The Lunar New Year holiday marks the world’s busiest travel period – and with it what may be the world’s biggest illicit ivory-buying spree. Chinese consumers are among the primary drivers of ivory sales around the world. And every year, at least 20,000 African elephants are killed to meet black-market ivory demand.
In January 2018, China implemented a ban on selling and buying ivory, a significant and laudable step toward solving the elephant-poaching crisis. In the wake of the ban, a survey of Chinese consumers found a promising decline in ivory buying, thanks to increased awareness and enforcement.
Unfortunately, the study also found that one consumer group has actually increased its purchasing: people who regularly travel outside mainland China.
That means the consumers with the means to travel also have the most desire to keep buying. And their travel gives them access to ivory, since some of the destinations most popular with Chinese travelers – Thailand, Hong Kong and Vietnam – still have ivory on the shelves. Despite the fact that it’s unlawful to bring ivory out of one country into another without special permits, travelers are still risking it.
Chinese outbound travel is projected to grow to 200 million trips a year by 2020. If we want to achieve the ultimate goal of the ban – saving Africa’s last remaining elephants – we must curb consumers’ purchasing of ivory outside of China.
That’s why conservation groups are working to change travelers’ buying behavior, to remove ivory from Southeast Asian markets and to make ivory socially unacceptable. Groups as diverse as the World Travel and Tourism Council, China Customs and the Tourism Authority of Thailand are taking part. Online influencers, bloggers and celebrities are also joining in to ask people to travel ivory-free.
The joint campaign relies on an immersive strategy that touches Chinese tourists at every point along their travels, from the time they’re researching trips online to when they’re walking around known ivory markets in Southeast Asia. We’re leveraging behavior change and social-science research, including the deepest research ever assembled on ivory consumers.
And we’re using some of the tools that commercial brands have perfected to influence consumers, like precision marketing through social media. For example, just about anyone with a Chinese smartphone visiting Thailand and Vietnam during Lunar New Year will receive messages from WWF and the travel industry to avoid ivory and seek legal, alternative souvenirs.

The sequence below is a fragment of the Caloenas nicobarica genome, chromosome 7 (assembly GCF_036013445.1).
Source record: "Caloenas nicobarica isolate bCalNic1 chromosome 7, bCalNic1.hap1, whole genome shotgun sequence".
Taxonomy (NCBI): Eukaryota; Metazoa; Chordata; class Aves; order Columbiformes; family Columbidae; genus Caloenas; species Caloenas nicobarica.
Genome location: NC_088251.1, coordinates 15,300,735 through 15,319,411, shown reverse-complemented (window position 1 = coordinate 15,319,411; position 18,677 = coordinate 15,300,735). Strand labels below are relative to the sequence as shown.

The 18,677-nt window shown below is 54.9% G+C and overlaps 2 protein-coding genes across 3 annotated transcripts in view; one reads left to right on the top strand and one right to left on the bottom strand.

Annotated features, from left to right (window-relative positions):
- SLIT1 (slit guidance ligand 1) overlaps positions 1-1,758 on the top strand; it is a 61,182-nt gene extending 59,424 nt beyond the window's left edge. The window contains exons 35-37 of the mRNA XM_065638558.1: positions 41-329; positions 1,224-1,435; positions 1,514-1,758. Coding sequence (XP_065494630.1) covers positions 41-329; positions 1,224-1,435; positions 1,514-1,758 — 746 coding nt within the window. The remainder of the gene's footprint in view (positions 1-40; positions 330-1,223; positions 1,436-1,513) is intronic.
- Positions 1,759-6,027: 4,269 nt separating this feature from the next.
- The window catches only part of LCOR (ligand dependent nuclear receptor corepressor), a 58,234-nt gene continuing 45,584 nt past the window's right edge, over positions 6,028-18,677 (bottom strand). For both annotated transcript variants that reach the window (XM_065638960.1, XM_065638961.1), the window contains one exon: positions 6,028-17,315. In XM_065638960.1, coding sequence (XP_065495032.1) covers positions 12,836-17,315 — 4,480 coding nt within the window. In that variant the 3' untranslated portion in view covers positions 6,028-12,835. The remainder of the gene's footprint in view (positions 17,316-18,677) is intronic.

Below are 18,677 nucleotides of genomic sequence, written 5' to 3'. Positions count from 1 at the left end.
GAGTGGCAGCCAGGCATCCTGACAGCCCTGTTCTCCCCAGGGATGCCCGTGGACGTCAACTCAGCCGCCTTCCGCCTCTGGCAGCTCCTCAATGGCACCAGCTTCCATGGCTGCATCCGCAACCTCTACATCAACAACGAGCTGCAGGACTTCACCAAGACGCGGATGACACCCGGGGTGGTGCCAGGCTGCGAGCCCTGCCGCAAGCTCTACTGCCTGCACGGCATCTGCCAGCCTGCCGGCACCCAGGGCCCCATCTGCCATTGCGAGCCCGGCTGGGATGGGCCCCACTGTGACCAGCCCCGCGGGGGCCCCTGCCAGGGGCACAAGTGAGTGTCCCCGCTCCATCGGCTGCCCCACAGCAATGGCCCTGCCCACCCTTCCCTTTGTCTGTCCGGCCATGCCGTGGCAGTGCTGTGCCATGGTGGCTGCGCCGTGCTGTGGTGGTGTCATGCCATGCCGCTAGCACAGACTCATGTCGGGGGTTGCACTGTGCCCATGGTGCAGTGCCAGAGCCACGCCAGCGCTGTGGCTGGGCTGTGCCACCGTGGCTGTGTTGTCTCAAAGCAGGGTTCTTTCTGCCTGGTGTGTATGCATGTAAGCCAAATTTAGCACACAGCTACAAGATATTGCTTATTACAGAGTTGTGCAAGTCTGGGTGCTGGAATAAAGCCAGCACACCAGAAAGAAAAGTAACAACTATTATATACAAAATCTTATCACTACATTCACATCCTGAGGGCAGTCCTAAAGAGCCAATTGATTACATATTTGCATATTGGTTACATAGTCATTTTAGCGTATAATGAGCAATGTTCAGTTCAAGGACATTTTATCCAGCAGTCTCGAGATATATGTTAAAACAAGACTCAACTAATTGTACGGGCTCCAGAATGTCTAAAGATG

Thailand is a particularly important focus of this campaign. It’s legal in Thailand to sell ivory from captive elephants. And Thailand is the most popular foreign destination for Chinese travelers, who comprise more than half of all tourists to the country – nearly 10 million last year. If we don’t address Chinese travelers’ access to ivory in Thailand, it could seriously undermine the effectiveness of China’s ban.
The good news: Diverse allies are bringing an array of tools to bear. In Bangkok, a pop-up market for Lunar New Year visitors this month is offering alternative, sustainable souvenirs that are locally crafted. And thanks to the support of two airlines that fly from China, flight attendants have been making announcements on flights to Thailand and Vietnam encouraging visitors to travel ivory-free.
This is how we are working to change consumer behavior. By combining the best available insights into ivory consumers, highly targeted digital outreach and collaboration between the conservation and corporate sectors, we hope to fulfill the true promise of China’s ban.
Together, we can end market demand for ivory and take a giant step toward ending the senseless slaughter of elephants around the world.